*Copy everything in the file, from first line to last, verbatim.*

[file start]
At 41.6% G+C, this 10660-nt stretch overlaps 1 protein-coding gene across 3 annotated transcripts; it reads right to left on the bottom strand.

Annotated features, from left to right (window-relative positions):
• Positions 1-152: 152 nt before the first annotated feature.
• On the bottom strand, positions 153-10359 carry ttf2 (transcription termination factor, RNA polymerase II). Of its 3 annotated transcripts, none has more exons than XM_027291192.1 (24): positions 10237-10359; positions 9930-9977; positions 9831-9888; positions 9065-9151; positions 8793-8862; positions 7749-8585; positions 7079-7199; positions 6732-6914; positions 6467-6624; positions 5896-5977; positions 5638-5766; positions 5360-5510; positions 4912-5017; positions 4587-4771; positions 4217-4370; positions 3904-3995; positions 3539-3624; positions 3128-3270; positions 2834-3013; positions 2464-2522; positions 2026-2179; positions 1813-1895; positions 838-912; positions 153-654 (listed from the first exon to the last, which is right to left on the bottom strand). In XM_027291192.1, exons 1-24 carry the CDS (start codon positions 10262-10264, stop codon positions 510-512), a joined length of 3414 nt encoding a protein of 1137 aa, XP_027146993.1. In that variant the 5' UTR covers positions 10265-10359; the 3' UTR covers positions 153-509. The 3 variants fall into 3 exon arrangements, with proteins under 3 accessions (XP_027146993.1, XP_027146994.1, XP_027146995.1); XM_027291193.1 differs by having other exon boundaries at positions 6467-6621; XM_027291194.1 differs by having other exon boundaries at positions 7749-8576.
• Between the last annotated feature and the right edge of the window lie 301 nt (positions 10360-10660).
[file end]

At 41.6% G+C, this 10660-nt stretch overlaps 1 protein-coding gene across 3 annotated transcripts; it reads right to left on the bottom strand.

Annotated features, from left to right (window-relative positions):
• Positions 1-152: 152 nt before the first annotated feature.
• On the bottom strand, positions 153-10359 carry ttf2 (transcription termination factor, RNA polymerase II). Of its 3 annotated transcripts, none has more exons than XM_027291192.1 (24): positions 10237-10359; positions 9930-9977; positions 9831-9888; positions 9065-9151; positions 8793-8862; positions 7749-8585; positions 7079-7199; positions 6732-6914; positions 6467-6624; positions 5896-5977; positions 5638-5766; positions 5360-5510; positions 4912-5017; positions 4587-4771; positions 4217-4370; positions 3904-3995; positions 3539-3624; positions 3128-3270; positions 2834-3013; positions 2464-2522; positions 2026-2179; positions 1813-1895; positions 838-912; positions 153-654 (listed from the first exon to the last, which is right to left on the bottom strand). In XM_027291192.1, exons 1-24 carry the CDS (start codon positions 10262-10264, stop codon positions 510-512), a joined length of 3414 nt encoding a protein of 1137 aa, XP_027146993.1. In that variant the 5' UTR covers positions 10265-10359; the 3' UTR covers positions 153-509. The 3 variants fall into 3 exon arrangements, with proteins under 3 accessions (XP_027146993.1, XP_027146994.1, XP_027146995.1); XM_027291193.1 differs by having other exon boundaries at positions 6467-6621; XM_027291194.1 differs by having other exon boundaries at positions 7749-8576.
• Between the last annotated feature and the right edge of the window lie 301 nt (positions 10360-10660).